The article is on the problems the Fed has had, but stressed that that while flawed, it is still important not to let it lose its independence.
Read it all. It is long, but very well done.
I will give a few tidbits to tempt you to read the whole thing. It really is worth it.
FT.com | Willem Buiter's Maverecon | What to do with the Fed:
"It is a mainstream view that the Fed has failed to foresee and prevent the crisis, that it has managed it ineffectively since it started, and that it has allowed itself to be used as a quasi-fiscal instrument of the US Treasury, by-passing Congressional control. Are any or all of these criticisms justified? Let’s ponder a few of them."
He then goes on to show that the Fed and many others missed the crisis until it was too late. SO sure the Fed deserves some of the blame but so too do others.
On regulation's failure:
"...the whole mishmash of US financial regulation and supervision has long been viewed as a school book example of how not to structure such activities. Fragmentation, balkanisation, overlap, turf battles and unproductive inter-agency rivalry and jealousy are the name of the game. With federal commercial banking supervision split between the Fed, the FDIC and the Controller of the Currency (not counting the Office of Thrift Supervision for federal savings banks) and investment banks (not) supervised and regulated by the SEC, the US regulatory framework was an accident waiting to happen. Federal securities markets regulation and supervision is, for no good reason, split between the SEC and the Commodity Futures Trading Commission. The SEC - discredited and without its investment bank constituency - is an organisation begging to be put out of its misery."
and on the Fed now:
"The Fed has been actively contributing to the next crisis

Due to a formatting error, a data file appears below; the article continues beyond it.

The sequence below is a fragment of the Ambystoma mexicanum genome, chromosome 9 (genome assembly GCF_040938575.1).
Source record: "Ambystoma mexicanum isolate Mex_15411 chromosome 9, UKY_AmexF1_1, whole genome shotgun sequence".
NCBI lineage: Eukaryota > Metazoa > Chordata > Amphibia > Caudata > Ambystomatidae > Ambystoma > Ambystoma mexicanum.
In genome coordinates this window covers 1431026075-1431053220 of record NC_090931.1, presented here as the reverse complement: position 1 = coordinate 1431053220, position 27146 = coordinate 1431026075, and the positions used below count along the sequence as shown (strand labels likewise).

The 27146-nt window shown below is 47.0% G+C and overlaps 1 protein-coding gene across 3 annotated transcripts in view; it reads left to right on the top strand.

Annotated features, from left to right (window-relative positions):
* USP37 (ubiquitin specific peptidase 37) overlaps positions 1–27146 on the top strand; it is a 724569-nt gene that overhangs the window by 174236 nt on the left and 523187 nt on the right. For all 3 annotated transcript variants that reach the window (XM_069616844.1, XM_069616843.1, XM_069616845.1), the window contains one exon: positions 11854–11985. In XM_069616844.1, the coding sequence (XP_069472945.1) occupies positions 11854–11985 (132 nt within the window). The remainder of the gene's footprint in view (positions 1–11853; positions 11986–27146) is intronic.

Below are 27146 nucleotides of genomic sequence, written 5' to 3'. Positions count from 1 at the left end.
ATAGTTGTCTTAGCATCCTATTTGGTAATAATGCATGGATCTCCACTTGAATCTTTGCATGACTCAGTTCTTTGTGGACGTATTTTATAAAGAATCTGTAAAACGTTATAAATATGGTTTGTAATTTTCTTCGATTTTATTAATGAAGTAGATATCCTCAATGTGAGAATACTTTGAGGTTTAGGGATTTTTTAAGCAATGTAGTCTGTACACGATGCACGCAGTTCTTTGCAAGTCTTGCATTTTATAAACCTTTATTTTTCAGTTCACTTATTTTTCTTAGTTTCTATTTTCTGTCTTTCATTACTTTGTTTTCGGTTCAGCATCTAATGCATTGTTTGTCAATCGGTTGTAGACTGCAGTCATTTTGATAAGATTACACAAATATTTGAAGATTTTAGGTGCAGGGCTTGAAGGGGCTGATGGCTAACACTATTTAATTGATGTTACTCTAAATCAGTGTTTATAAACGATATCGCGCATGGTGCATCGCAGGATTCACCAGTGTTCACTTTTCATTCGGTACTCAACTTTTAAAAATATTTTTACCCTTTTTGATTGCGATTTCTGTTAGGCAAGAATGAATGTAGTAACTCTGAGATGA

Here indeed the Fed stands guilty as charged, although it is in good company. The Fed, through its lender of last resort and market maker of last resort actions and through a wide range of quasi-fiscal support operations it has undertaken on behalf of Wall Street and other segments of the US financial establishment (Fannie & Freddie, AIG), has made a major contribution to the creation of the biggest moral hazard machine ever seen in human history."
There are many other great points left out here, but the conclusion is worth pointing out for those of you who do not click through:.
"If the same institution, the central bank, has to be in charge of both normal monetary policy and systemic risk regulation (albeit jointly with the Treasury for the systemic risk role), there is no elegant, first-best solution. Either monetary policy will be driven by politicians whose macroeconomics is limited to a partial understanding of the Keynesian cross and whose monetary policy views can be summarised by the proposition that the have never seen an official policy rate so low they would not want it even lower, or the central bank continues to act as an off-budget, off-balance sheet special purpose vehicle of the Treasury."
Cutting through all of the very important stuff before (who is to blame, what went wrong, etc etc etc), the whole article is worth it if you only read and understand that conclusion.